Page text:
Astrophysics Science Division Colloquium Series
Schedule: Spring 2012

Astrophysics Science Division Colloquium Series
Schedule: Spring 2012

Recent schedules:

  • 2011, Fall
  • 2011, Spring
  • 2010, Fall
  • 2010, Spring

    ASD Colloquia are Tuesdays at 3:45 pm (Meet the Speaker at 3:30 pm)
    in Bldg 34, Room W150 unless otherwise noted.


    Jan 24 Alan Boss (DTM, Carnegie Institution) - Kepler, Microlensing, and Direct Imaging: New Constraints on Exoplanet Formation Theories
    Host: Aki Roberge
    Jan 31 Jay Lockman (NRAO) - Making the Milky Way: Fresh News on the Continuing Saga


    Feb 7 Kevin Luhman (Pennsylvania State University) - The Formation of Brown Dwarfs and Wide Planetary Companions
    Host: Marc Kuchner
    Feb 14 Julie Comerford (University of Texas) - Dual Supermassive Black Holes as a New Observational Tracer of Galaxy Evolution
    Host: Jeremy Schnittman
    Feb 28 George Sonneborn (GSFC) - The Supernova of the Century: SN 1987A at 25


    Mar 6 Jarita Holbrook (University of Arizona) - A Discussion of Diversity in Astronomy and Astrophysics
    Host: Ann Hornschemeier
    Mar 13 Charles Gammie (University of Illinois) - QPOs from the Black Hole in the Galactic Center
    Host: Jeremy Schnittman
    Mar 20 Karl Gordon (STScI) - Dust Processing in Galaxies Due to Massive Star Formation
    Host: Eli Dwek
    Mar 27 Jason Steffen (Fermilab) - Kepler's multi-object systems
    Host: Aki Roberge


    Apr 3 Laura Chomiuk (CfA) - Constraining the Progenitors of Type Ia Supernovae in the Era of the Expanded Very Large Array
    Host: Ori Fox
    Apr 17 Tom Murphy (University of California San Diego) - Testing Gravity and Lunar Dust via Lunar Laser Ranging
    Host: Stephen Merkowitz
    Apr 24 Tess Jaffe (IRAP) - Modeling Galactic Magnetic Fields with a Self-Consistent Multi-wavelength Approach
    Host: Terri Brandt


    May 1 Fernando Atrio-Barandela (Salamanca) - Searching for Missing Baryons with WMAP and PLANCK
    Host: Sasha Kashlinsky
    May 8 Kailash Sahu (STScI) - Detecting Isolated Black Holes through Astrometric Microlensing
    Host: Jeremy Schnittman
    May 15 Stefan Funk (Stanford University) - Extreme Particle Accelerators in our Galaxy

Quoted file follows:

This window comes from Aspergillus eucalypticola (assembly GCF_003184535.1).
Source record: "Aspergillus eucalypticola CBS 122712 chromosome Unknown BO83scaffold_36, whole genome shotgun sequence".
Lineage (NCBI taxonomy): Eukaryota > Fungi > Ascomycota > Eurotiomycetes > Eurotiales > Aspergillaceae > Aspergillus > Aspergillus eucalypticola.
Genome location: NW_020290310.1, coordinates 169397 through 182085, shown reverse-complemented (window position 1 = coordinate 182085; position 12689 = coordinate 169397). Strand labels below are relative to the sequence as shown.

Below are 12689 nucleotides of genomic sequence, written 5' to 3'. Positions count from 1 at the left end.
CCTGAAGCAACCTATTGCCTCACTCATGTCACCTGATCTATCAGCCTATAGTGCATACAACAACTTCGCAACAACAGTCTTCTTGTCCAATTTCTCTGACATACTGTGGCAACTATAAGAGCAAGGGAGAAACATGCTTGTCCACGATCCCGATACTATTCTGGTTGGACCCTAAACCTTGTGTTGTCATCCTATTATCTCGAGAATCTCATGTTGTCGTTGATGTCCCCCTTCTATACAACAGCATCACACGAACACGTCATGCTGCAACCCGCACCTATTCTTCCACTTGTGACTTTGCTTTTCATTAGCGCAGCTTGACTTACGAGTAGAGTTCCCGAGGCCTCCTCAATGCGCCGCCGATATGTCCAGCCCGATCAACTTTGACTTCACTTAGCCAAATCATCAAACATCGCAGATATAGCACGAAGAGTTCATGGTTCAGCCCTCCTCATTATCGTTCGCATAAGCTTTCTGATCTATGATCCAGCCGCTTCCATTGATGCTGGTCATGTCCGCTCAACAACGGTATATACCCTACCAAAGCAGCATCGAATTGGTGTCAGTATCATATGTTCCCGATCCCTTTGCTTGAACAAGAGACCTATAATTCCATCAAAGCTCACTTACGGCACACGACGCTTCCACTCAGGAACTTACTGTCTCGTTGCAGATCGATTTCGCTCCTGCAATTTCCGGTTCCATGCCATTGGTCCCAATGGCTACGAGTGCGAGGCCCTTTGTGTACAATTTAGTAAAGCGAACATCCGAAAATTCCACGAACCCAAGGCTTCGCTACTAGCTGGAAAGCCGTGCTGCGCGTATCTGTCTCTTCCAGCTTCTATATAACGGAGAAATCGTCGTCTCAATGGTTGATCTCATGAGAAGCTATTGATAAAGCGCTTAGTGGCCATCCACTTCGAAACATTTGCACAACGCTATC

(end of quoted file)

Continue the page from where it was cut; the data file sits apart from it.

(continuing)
Host: Julie McEnery

    Kepler, Microlensing, and Direct Imaging: New Constraints on Exoplanet Formation Theories

    Alan Boss

    (DTM, Carnegie Institution

    Tuesday, January 24, 2012


    Doppler and ground-based transit searches have discovered over 700 exoplanet candidates to date. These discoveries have generally supported the core accretion mechanism for giant planet formation. However, more recent discoveries have raised questions about the core accretion mechanism as the sole mechanism for exoplanet formation. NASA's Kepler space telescope has now detected 2326 exoplanet candidates, with many of these candidates occupying an oasis in discovery space that was predicted to be a desert on the basis of population synthesis models based solely on core accretion. Similarly, ground-based microlensing surveys, as well as direct imaging detections, have demonstrated the existence of significant numbers of giant planets on orbits wide enough to be difficult to explain purely by core accretion. These new constraints on planet formation theories suggest that future population synthesis models need to consider hybrid formation mechanisms, where at least some of the giant planets are formed by the disk instability mechanism, coupled with the formation of rocky planets, hot and cold super-Earths, and some giant planets by the traditional core accretion mechanism.

    Making the Milky Way: Fresh News on the Continuing Saga

    Jay Lockman


    Tuesday, January 31, 2012


    The first part of the talk is about the Green Bank 100-meter diameter radio telescope, its dramatic origin in the collapse of the 300-foot telescope, and its unique capabilities. Some of its recent scientific programs include the search for gravitational radiation, study of Mercury's molten core, discovery of new organic molecules in interstellar space, and topics in the growth and evolution of galaxies.

    The second part of the talk will expand on the evolution of galaxies, with a focus on the Milky Way's continual need for fresh gas. Recently we have discovered that there is a large cloud in the process of merging with the Milky Way whose main body contains several million solar masses of Hydrogen. It will hit the disk in a few tens of Myr. This unique object gives us information on the evolution of the Galaxy, the structure of its gaseous halo, and the existence of dark matter halos, but its origin is still quite uncertain.

    The Formation of Brown Dwarfs and Wide Planetary Companions

    Kevin Luhman

    Pennsylvania State University

    Tuesday, February 7, 2012


    Brown dwarfs have been discovered at progressively lower masses in recent years, reaching well into the mass regime of giant planets. Meanwhile, high-contrast imaging is beginning to uncover planetary-mass companions in very large orbits around stars and brown dwarfs. It is difficult for theories of star and planet formation to explain the existence of both free-floating brown dwarfs and wide planetary companions. I will review recent observational and theoretical progress in understanding the origin of these objects. I will begin by describing the latest measurements of various properties of brown dwarfs, including their initial mass function, binarity, circumstellar environment (disks, accretion, envelopes), and spatial and velocity distributions at birth, and I will compare these data to the predictions of theories for the formation of brown dwarfs. I will then describe the observed properties of wide planetary-mass companions and the resulting constraints on their formation.